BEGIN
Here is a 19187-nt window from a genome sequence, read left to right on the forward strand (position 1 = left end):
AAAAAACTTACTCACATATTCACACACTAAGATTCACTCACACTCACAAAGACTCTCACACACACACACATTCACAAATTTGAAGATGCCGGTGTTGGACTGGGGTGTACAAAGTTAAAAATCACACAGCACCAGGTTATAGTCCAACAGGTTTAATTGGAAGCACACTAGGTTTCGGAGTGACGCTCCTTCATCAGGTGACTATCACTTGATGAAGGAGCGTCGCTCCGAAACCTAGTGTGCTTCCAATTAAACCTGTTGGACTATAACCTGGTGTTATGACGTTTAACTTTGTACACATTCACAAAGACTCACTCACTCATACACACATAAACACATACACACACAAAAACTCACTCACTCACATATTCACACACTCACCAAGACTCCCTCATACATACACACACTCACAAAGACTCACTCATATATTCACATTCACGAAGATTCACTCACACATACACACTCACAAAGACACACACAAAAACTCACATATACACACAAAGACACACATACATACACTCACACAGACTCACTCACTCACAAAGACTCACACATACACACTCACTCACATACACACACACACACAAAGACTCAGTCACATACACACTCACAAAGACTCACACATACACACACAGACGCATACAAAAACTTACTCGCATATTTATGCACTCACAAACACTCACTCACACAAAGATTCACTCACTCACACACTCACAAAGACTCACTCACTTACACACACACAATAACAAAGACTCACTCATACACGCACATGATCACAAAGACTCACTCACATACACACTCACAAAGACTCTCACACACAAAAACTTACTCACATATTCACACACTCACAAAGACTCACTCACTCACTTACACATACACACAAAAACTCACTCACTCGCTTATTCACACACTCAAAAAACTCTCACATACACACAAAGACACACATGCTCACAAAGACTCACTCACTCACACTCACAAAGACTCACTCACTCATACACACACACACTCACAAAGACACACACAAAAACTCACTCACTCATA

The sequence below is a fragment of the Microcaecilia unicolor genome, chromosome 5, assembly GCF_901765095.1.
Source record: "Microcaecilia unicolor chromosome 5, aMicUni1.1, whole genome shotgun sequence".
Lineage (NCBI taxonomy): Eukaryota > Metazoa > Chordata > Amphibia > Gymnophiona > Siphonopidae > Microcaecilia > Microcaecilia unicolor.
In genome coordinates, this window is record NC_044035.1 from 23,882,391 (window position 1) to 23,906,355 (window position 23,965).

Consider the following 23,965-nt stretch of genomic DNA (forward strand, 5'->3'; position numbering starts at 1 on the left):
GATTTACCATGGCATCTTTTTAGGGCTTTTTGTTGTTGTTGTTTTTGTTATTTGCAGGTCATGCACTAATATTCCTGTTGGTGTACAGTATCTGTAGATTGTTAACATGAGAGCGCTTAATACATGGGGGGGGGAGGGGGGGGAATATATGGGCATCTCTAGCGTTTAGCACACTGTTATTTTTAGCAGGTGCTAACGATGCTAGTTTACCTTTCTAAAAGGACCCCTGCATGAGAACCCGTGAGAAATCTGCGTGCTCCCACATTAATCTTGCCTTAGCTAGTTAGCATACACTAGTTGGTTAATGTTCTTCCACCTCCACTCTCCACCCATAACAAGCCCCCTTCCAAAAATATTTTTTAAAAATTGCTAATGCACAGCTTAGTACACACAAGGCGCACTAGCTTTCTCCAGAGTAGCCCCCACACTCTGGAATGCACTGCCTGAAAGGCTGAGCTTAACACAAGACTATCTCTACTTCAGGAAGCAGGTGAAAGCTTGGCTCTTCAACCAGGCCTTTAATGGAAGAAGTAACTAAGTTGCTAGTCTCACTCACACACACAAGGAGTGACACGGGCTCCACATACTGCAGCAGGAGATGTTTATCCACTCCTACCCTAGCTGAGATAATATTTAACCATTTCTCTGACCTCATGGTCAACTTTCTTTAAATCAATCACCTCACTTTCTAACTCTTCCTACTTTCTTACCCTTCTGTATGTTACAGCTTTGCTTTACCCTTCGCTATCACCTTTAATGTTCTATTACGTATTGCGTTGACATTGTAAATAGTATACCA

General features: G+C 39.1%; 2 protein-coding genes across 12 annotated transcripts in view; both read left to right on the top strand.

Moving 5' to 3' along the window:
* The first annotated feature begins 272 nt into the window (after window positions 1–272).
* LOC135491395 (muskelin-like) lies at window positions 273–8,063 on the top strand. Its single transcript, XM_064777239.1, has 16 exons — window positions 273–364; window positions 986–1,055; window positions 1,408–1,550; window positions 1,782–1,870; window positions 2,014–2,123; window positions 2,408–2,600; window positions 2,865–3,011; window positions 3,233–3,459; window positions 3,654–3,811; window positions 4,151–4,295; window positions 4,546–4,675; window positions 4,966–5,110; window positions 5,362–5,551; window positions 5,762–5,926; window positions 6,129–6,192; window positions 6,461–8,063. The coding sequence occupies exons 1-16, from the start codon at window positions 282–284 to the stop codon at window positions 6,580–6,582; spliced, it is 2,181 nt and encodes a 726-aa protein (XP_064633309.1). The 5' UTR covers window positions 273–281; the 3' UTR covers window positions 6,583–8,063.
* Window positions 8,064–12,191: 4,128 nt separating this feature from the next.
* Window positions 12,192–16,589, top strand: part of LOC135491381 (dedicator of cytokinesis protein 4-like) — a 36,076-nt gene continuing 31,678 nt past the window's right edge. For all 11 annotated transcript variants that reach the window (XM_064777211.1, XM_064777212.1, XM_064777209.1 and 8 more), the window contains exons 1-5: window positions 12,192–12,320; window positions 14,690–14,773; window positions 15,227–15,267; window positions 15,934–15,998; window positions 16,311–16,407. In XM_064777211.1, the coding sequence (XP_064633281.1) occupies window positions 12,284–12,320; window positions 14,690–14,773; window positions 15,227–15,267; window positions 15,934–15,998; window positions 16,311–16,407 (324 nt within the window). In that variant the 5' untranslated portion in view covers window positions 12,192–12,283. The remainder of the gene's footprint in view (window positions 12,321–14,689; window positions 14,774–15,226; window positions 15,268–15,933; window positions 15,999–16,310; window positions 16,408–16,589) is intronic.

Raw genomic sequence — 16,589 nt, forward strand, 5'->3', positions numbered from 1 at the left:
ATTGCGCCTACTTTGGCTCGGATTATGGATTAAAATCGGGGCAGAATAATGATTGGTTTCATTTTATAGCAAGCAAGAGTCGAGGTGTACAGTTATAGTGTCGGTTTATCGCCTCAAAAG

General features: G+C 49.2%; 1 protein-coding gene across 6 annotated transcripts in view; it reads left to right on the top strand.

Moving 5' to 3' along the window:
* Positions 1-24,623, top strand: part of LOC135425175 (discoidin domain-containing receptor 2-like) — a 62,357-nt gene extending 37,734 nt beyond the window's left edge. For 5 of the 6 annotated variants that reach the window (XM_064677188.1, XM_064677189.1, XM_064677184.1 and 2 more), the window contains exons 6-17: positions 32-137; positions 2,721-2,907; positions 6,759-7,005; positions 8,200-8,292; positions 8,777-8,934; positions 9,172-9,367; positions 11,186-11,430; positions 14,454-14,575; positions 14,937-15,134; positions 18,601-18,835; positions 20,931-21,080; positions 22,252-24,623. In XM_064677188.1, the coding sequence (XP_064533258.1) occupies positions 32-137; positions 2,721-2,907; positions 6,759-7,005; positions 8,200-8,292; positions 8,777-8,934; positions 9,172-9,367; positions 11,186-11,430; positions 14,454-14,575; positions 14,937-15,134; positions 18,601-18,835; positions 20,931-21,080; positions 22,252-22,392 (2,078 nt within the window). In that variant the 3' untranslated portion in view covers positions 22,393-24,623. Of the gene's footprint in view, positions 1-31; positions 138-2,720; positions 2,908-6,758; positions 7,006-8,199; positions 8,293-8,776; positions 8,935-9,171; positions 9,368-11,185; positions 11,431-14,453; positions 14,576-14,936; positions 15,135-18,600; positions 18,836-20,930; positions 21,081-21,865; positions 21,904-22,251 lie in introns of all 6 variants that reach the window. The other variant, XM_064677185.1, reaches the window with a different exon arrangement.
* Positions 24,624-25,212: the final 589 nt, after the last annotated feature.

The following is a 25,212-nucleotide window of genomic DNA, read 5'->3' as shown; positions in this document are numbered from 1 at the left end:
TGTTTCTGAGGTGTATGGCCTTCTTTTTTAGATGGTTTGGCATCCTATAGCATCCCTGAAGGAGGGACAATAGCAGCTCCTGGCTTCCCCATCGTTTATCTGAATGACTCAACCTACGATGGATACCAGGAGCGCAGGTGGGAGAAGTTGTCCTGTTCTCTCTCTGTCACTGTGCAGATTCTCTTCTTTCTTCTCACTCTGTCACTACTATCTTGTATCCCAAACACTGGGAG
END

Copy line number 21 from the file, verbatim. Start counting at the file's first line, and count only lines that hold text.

The following is a 25,212-nucleotide window of genomic DNA, read 5'->3' as shown; positions in this document are numbered from 1 at the left end: